Search results for: social-courts-in-theory-and-practice

Social Courts in Theory and Practice

Author : Robert M. Hayden
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This ethnographic study of a socialist labor court discusses the nature of social courts, which are judicial institutions staffed by lay people rather than lawyers.

Drug Courts

Author : James L. Nolan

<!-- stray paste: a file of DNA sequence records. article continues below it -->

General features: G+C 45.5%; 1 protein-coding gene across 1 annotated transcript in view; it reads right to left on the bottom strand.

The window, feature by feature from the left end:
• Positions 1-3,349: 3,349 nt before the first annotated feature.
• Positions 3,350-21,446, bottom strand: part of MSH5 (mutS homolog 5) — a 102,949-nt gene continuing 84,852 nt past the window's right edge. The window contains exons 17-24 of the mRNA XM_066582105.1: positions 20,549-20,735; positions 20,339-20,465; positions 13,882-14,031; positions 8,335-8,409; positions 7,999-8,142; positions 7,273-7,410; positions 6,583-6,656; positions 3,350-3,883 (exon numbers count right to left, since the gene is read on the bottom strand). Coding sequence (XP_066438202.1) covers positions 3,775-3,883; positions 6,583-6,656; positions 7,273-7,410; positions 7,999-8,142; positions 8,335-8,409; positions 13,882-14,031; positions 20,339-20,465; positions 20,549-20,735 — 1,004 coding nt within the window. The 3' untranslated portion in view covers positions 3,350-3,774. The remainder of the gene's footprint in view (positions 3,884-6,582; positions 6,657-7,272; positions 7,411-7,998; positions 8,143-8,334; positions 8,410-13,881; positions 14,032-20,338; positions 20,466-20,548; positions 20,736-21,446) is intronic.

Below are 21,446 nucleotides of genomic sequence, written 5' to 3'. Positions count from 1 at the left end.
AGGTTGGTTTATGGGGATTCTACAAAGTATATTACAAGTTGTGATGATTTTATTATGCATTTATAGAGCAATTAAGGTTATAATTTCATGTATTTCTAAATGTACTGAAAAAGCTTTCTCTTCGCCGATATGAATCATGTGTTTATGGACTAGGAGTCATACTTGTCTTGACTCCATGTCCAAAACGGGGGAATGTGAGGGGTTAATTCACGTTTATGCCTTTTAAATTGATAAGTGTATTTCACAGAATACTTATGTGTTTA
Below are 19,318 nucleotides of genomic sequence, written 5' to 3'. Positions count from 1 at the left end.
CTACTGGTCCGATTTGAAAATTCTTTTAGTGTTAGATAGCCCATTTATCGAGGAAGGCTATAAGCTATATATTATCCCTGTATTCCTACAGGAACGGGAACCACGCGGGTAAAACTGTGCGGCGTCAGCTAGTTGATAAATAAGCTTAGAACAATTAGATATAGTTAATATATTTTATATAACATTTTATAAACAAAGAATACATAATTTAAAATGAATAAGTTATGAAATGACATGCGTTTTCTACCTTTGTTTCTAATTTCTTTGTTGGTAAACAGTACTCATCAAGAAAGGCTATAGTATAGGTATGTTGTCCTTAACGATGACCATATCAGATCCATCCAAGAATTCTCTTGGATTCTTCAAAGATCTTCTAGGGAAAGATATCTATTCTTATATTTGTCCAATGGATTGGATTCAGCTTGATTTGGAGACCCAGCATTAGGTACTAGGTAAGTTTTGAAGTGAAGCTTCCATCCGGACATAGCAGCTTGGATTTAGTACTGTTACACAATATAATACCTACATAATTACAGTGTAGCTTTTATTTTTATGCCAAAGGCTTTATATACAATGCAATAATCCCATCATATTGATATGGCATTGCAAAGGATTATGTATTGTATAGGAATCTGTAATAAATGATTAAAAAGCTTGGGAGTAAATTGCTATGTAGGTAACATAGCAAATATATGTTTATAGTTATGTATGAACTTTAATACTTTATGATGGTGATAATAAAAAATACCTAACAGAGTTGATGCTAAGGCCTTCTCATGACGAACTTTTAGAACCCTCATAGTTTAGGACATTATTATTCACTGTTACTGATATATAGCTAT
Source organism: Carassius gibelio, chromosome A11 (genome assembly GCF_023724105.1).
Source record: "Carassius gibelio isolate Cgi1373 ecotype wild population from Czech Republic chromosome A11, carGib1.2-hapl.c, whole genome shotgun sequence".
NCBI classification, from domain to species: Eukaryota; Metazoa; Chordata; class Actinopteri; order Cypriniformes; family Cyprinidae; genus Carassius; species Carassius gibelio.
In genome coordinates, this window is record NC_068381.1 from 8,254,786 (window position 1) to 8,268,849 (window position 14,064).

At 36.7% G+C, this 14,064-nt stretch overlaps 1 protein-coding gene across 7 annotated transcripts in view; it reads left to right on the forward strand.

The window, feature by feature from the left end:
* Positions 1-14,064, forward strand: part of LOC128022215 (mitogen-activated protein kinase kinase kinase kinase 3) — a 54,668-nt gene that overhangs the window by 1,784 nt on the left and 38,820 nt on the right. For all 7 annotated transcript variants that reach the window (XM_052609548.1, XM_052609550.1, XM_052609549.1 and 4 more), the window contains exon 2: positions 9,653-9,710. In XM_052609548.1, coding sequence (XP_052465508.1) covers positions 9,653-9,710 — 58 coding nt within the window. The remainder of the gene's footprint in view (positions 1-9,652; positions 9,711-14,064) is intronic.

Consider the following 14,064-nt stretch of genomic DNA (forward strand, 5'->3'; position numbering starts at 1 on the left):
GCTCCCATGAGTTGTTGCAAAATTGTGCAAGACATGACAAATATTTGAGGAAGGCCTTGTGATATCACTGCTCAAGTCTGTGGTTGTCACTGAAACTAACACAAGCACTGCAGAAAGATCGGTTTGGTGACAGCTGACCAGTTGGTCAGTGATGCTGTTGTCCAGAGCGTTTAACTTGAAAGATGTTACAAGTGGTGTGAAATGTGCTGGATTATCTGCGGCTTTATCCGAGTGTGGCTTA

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Drug courts offer offenders an intensive court-based treatment program as an alternative to the normal adjudication process. Begun in 1989, they have since spread dramatically throughout the United States. In this interdisciplinary examination of the expanding movement, a distinguished panel of legal practitioners and academics offers theoretical assessments and on-site empirical analyses of the workings of various courts in the United States, along with detailed comparisons and contrasts with related developments in Britain. Practitioners, politicians, and academics alike acknowledge the profound impact drug courts have had on the American criminal justice system. From a range of disciplinary perspectives, contributors to this volume seek to make sense of this important judicial innovation. While addressing a range of questions, Drug Courts also aims to achieve a careful balance between focused empirical studies and broader theoretical analyses of the same phenomenon. The volume maintains an analytical concentration on drug courts and on the important practical, philosophical, and jurisprudential consequences of this unique form of therapeutic jurisprudence. Drug courts depart from the practices and procedures of typical criminal courts. Prosecutors and defense counsel play much-reduced roles. Often lawyers are not even present during regular drug court sessions. Instead, the main courtroom drama is between the judge and client, both of whom speak openly and freely in the drug court setting. Often accompanying the client is a treatment provider who advises the judge and reviews the client's progress in treatment. Court sessions are characterized by expressive and sometimes tearful testimonies about the recovery process, and are often punctuated with applause from those in attendance. Taken together, the chapters provide a variety of perspectives on drug courts, and extend our knowledge of the birth and evolution of a new movement. Drug Courts is an essential reference for courses in criminology, the sociology of drugs and deviance, and the philosophy of law and punishment.